“Ideally it comes from the top,” Dobrin says of the idea-creation process. “In an ideal situation, it’s the CEO. That’s a rare situation though. Usually it’s one or two people who get it. It’s the CIO or CFO or CMO who gets it, that starts pushing us and starts driving it within the company and getting the resources.”

If a company is struggling to come up with the big idea, there are plenty of consultancies that can help with that. System integrators like Deloitte, KPMG, E&Y, and PwC all have large staffs of data scientists and others who are expert at analyzing business models and figuring out where data can give them a boost.

Headhunters can also be hired to bring in an experienced data scientist to get things started. “It is a little bit of a chicken and egg problem if you don’t know how to build that value proposition,” Dobrin acknowledges.

Dobrin used familiar tools and channels to work his network, including making phone calls, emails, and LinkedIn. Getting the right job description on job boards is critical to clearly communicating the role, and acting quickly on nibbles is also important to hooking the big fish.

“If you take six weeks to go through an interview process from first contact to offer, you’re going to lose people,” he says. “My goal is 10 days.”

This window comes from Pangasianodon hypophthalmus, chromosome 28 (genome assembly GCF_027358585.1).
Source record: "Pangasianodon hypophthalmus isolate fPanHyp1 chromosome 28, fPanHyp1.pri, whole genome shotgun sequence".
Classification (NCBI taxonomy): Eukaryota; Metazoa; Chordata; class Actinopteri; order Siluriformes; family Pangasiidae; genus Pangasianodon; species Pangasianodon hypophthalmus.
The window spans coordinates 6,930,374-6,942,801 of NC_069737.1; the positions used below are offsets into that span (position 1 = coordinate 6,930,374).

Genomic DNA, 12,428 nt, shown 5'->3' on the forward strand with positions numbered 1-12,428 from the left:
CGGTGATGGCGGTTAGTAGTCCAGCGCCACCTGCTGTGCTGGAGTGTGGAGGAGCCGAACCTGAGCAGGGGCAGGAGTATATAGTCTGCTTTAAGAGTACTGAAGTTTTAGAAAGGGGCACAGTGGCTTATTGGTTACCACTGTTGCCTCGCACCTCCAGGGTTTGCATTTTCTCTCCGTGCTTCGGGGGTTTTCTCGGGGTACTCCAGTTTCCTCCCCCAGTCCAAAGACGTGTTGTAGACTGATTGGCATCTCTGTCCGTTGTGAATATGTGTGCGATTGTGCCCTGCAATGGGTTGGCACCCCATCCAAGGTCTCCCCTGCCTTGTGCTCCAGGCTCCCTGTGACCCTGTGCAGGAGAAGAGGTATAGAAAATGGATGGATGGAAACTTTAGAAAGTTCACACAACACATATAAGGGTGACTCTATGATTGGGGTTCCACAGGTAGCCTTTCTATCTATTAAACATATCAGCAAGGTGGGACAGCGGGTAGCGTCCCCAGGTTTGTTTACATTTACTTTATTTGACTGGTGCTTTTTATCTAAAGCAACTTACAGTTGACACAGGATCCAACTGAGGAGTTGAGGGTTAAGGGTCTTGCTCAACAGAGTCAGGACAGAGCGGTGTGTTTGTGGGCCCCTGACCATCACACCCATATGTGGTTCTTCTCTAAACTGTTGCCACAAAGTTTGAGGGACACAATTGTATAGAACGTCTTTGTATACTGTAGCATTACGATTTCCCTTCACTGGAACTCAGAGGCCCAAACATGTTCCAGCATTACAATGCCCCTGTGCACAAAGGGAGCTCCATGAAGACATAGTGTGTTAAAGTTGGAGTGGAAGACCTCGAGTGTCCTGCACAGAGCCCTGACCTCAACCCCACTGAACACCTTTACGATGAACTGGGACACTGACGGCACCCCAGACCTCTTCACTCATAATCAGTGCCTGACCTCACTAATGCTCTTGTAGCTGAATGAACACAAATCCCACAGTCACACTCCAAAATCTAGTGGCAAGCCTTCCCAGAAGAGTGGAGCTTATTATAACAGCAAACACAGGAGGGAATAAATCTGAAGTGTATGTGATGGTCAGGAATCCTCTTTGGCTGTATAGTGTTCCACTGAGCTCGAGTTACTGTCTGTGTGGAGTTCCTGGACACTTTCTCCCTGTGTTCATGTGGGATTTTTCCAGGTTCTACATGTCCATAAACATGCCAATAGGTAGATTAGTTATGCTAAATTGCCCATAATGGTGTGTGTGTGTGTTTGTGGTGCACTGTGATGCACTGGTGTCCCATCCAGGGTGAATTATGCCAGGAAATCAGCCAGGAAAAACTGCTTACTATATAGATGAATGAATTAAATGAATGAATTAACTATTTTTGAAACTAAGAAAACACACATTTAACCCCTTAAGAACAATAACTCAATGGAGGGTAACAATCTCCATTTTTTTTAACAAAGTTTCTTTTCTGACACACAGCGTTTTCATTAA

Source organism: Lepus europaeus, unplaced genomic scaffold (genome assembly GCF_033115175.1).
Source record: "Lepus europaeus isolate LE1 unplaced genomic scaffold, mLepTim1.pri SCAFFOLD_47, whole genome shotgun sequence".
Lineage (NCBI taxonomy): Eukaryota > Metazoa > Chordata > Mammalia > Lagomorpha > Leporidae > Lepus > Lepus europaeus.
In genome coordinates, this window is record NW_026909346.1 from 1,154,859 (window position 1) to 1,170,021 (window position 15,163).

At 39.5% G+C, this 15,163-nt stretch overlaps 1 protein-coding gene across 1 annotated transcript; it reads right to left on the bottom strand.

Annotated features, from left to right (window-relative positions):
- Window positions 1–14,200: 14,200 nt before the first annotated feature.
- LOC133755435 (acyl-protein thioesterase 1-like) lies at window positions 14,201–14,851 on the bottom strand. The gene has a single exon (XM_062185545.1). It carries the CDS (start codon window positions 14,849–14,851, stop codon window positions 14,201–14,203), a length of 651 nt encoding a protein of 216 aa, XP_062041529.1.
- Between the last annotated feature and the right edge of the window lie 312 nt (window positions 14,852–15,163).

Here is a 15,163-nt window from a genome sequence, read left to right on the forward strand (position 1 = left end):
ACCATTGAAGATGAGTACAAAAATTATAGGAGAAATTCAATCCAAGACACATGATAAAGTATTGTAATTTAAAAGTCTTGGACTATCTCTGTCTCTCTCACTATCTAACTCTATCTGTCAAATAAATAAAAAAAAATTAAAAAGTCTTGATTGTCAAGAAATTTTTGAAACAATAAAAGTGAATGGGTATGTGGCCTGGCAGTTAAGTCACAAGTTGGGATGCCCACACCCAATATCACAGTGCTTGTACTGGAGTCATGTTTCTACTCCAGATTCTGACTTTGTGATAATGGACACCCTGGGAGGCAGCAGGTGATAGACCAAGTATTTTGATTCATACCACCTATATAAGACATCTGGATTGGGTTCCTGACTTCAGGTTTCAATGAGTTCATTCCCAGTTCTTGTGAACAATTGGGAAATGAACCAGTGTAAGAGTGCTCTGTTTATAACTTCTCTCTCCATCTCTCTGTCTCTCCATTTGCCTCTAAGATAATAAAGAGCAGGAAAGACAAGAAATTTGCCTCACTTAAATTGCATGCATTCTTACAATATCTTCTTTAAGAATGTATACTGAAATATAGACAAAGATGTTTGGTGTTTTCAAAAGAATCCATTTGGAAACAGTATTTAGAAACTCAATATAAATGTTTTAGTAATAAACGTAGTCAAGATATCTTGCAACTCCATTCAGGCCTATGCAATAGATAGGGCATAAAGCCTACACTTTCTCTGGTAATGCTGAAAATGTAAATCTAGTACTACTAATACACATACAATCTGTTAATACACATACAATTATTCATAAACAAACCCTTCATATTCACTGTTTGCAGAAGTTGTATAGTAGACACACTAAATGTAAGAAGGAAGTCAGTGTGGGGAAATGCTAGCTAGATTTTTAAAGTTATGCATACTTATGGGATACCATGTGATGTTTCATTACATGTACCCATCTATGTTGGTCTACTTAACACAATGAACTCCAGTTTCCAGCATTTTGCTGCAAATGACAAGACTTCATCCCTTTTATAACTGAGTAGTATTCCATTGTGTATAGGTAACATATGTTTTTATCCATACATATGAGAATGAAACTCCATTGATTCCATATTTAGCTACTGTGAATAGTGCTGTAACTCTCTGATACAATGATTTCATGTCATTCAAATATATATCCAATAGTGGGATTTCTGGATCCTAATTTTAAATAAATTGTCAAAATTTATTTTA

Skills Matter

When it comes to specific technical skills, there are a few areas of expertise that are absolutely critical, such as Python. If you don’t know Python in this day and age, you had better have a hard-to-find talent in some other area. Apache Spark has become a critical tool in many data scientists’ toolboxes, so being familiar with how to use it is important. R is still a popular language for data science too.

On IBM’s Data Science Elite Team, XGBoost has become the go-to algorithm for traditional machine learning problems, thanks to its power, tunability, and forgiveness of overfitting, according to Dobrin. “There’s a constant barrage of new tools, methodologies, and packages that are out there that people just need to be up to date on,” he says.

Graduating from a data science bootcamp is a good start, but it’s not enough to consider yourself a full-fledged data scientist, says Pedro Alves Nogueira, who heads up the data science and AI business at Toptal.

“There are not a lot of people in the market with proven experience,” says Nogueria, who has a PhD in AI, human-computer interaction and affective computing from the University of Porto in Portugal. “Doing a bootcamp on AI and data science is probably not going to be enough for you to be a data scientist. It’s good enough for you to learn a skill…but it’s not going to give you the basic mathematical knowledge.”